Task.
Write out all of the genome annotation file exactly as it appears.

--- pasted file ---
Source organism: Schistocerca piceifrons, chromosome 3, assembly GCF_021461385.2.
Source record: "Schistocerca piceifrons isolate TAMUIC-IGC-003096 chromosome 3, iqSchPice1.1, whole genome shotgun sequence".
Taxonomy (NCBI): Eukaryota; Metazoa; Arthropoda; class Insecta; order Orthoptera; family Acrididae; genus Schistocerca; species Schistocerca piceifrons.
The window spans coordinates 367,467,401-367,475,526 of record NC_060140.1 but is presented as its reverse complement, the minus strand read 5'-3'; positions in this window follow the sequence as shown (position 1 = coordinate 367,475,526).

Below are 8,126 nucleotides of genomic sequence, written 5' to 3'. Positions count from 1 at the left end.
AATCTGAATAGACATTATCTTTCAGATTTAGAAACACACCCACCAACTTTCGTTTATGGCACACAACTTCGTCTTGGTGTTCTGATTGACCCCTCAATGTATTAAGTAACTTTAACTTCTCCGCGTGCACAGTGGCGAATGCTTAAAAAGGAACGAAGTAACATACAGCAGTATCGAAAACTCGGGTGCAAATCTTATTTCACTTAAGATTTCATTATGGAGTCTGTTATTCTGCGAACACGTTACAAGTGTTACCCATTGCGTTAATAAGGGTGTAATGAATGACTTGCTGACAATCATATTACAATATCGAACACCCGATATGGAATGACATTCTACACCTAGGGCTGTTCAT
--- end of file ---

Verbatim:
Source organism: Schistocerca piceifrons, chromosome 3, assembly GCF_021461385.2.
Source record: "Schistocerca piceifrons isolate TAMUIC-IGC-003096 chromosome 3, iqSchPice1.1, whole genome shotgun sequence".
Taxonomy (NCBI): Eukaryota; Metazoa; Arthropoda; class Insecta; order Orthoptera; family Acrididae; genus Schistocerca; species Schistocerca piceifrons.
The window spans coordinates 367,467,401-367,475,526 of record NC_060140.1 but is presented as its reverse complement, the minus strand read 5'-3'; positions in this window follow the sequence as shown (position 1 = coordinate 367,475,526).

Below are 8,126 nucleotides of genomic sequence, written 5' to 3'. Positions count from 1 at the left end.
AATCTGAATAGACATTATCTTTCAGATTTAGAAACACACCCACCAACTTTCGTTTATGGCACACAACTTCGTCTTGGTGTTCTGATTGACCCCTCAATGTATTAAGTAACTTTAACTTCTCCGCGTGCACAGTGGCGAATGCTTAAAAAGGAACGAAGTAACATACAGCAGTATCGAAAACTCGGGTGCAAATCTTATTTCACTTAAGATTTCATTATGGAGTCTGTTATTCTGCGAACACGTTACAAGTGTTACCCATTGCGTTAATAAGGGTGTAATGAATGACTTGCTGACAATCATATTACAATATCGAACACCCGATATGGAATGACATTCTACACCTAGGGCTGTTCAT